For more than 50 years, only 14 human confirmed cases had been known worldwide. But in 2007, 50 people were infected in the Philippines, and then 800 miles away east to Yap the first world outbreak began. Then six years later in 2013 and 5,000 miles away, thousands of people came down with the Zika virus in French Polynesia - Tahiti.

And why all these years the WHO has not aggressively pursued treatment and vaccines for the Zika virus? Colonel Duffy posited in a 2009 paper in The New England Journal of Medicine that a medical volunteer on Yap returned to the U.S. in 2007 was tested positive for Zika antibodies, indicating a likely infection. But the WHO paid no attention.

Furthermore, Col. Duffy wrote that, “Air travel and abundance of mosquitoes in the Pacific region raise concern for the spread of Zika virus to other islands in Oceania and even to the Americas,” the paper said. Then it is now confirmed; Oceania is covered.

The Yap outbreak did provide some Johnny-come-lately help for Tahiti  in 2013 anyway. Dr. Van-Mao Cao-Lormeau, an infectious diseases researcher at Institut Louis Malardé on Tahiti confirmed. However, it did not prevent the outbreak in French Polynesia, which infected thousands of Tahitians.


28,000 Tahitians were, more than 10% of the population reported for treatment. Another scare called Guillain-Barré syndrome popped up in the French Polynesian outbreak. This new side-effect of the Zika virus “causes the immune system to attack the nervous system, sometimes causing paralysis, was 20 times higher than what would be normally expected,” Dr. Cao-Lormeau and colleagues wrote in a 2014 edition of the journal Clinical Microbiology and Infection.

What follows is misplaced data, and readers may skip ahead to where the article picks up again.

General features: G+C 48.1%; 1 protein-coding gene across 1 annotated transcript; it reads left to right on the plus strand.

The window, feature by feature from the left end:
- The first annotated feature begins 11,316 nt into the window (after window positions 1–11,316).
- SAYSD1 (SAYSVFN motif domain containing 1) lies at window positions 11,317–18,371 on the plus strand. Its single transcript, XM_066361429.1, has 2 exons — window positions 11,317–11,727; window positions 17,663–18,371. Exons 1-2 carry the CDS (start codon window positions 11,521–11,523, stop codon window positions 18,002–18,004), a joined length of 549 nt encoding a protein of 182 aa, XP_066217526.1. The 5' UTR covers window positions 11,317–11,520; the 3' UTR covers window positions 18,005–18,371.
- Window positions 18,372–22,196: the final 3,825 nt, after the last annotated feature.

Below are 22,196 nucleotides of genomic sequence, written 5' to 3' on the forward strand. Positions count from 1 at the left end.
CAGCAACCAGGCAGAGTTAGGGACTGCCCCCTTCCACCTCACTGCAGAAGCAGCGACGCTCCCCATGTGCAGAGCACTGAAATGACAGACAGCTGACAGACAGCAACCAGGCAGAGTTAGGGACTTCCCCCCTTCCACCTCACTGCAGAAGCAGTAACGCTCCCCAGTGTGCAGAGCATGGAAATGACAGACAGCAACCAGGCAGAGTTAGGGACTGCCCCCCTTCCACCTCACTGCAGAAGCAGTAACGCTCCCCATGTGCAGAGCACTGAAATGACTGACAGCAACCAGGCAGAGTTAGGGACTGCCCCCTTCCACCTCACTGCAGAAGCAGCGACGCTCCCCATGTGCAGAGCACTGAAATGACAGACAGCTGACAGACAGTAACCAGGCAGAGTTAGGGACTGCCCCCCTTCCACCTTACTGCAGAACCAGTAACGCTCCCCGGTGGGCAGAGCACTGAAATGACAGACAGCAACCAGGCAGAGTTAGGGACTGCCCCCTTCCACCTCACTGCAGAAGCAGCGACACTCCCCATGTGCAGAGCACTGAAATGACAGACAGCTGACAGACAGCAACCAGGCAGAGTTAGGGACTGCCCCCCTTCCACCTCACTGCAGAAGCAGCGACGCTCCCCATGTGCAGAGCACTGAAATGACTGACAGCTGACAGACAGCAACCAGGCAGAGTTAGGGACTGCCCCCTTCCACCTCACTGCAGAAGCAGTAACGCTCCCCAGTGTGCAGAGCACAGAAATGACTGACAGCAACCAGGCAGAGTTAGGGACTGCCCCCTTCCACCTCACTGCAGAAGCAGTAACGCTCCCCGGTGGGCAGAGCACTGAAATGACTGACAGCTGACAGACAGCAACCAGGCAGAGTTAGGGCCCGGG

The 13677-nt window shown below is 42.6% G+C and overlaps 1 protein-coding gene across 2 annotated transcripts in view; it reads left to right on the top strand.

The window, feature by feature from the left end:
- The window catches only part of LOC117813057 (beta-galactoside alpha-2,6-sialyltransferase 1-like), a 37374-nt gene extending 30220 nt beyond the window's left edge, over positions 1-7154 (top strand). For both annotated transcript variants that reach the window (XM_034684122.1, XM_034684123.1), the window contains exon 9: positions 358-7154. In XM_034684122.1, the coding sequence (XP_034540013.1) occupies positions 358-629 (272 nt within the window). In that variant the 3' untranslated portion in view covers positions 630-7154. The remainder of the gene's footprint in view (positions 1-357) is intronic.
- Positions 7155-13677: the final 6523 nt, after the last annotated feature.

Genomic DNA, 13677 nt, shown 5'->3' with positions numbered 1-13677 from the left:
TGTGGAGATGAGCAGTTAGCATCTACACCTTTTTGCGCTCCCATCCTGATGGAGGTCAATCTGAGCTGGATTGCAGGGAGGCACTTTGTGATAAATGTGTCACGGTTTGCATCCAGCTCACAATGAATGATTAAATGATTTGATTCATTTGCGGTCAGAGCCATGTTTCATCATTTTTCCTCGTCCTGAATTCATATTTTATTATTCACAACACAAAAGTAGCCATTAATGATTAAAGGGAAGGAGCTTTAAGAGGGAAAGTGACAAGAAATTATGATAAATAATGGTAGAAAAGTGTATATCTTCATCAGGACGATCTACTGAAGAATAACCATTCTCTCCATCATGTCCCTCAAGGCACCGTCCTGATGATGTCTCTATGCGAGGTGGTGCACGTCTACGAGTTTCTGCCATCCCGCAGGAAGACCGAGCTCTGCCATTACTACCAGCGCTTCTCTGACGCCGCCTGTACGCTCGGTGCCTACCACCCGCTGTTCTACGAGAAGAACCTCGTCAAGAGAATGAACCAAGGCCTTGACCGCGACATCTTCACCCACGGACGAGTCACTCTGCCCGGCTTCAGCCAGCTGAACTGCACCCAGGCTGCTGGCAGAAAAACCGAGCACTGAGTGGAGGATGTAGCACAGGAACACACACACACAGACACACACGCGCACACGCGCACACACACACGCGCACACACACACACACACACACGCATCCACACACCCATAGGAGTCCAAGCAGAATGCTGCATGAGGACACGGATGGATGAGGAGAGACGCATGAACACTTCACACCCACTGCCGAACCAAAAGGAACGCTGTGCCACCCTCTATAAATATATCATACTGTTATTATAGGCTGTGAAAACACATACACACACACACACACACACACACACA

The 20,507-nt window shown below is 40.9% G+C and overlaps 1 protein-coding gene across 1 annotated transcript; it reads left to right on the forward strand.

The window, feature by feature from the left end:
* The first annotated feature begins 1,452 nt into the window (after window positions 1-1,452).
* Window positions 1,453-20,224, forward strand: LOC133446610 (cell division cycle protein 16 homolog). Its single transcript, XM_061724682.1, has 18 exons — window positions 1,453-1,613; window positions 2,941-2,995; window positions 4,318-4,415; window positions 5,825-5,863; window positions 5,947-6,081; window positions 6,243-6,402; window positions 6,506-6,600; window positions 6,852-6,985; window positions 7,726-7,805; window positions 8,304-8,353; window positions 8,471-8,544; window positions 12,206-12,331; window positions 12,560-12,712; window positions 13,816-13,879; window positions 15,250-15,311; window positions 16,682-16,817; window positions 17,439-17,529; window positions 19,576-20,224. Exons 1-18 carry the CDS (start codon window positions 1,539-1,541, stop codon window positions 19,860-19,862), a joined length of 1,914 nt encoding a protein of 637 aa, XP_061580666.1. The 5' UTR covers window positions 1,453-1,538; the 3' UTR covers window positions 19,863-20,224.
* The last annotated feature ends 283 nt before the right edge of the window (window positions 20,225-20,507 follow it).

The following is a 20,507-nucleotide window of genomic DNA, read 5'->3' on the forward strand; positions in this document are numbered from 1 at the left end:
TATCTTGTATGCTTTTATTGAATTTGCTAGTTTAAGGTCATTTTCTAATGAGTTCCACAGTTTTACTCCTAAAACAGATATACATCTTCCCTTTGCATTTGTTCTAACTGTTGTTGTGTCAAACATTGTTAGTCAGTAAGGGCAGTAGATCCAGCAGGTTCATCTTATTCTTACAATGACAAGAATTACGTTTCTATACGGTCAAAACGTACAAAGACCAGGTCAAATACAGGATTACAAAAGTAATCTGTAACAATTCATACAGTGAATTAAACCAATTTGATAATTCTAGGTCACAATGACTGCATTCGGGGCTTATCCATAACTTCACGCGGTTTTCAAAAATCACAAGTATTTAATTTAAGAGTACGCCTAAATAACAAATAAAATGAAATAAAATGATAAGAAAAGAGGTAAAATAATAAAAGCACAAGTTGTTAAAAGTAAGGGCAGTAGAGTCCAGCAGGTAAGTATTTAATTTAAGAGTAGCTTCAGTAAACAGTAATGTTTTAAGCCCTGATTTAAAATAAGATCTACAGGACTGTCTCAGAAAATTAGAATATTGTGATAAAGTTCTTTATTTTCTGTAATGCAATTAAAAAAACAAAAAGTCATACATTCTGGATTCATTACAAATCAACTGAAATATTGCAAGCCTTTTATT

Yet, in the Brazilian outbreak the microcephaly side effects are more prevalent. In Tahiti, 17 cases of children with neurological conditions, including microcephaly were recorded. But in Brazil where 1.5 million people infected with Zika virus since 2015, “3,935 suspected cases of microcephaly are being investigated,” according to health ministry officers.

To date, the only sure preventive measure available is to avoid mosquito bites. Using mosquito repellents, wear long sleeve shirts, long pants, and sleep in mosquito-net beds are the surest “preventive” methods. Other than that, there are no vaccines.

Another method, although an expensive project, is obliterating mosquito breeding communities. The current cyclone season is not helping after the down pours of heavy rains that will create perfect mosquito egg-laying sanctuaries to multiply.

For women, WHO officials are advising to avoid traveling to infected territories, avoid having sex, and to avoid mosquito bites.

(Sione A. Mokofisi is a Tongan published writer, and he's director of English-Journalism & Business Management at Tonga International Academy. The opinions expressed do not necessarily represent the views of this website.E-mail address: s1mokofisi@yahoo.com).

Posted by Staff Reporter : PNG Today on 11:14 PM. Filed under . You can follow any responses to this entry through the RSS 2.0. Share this Article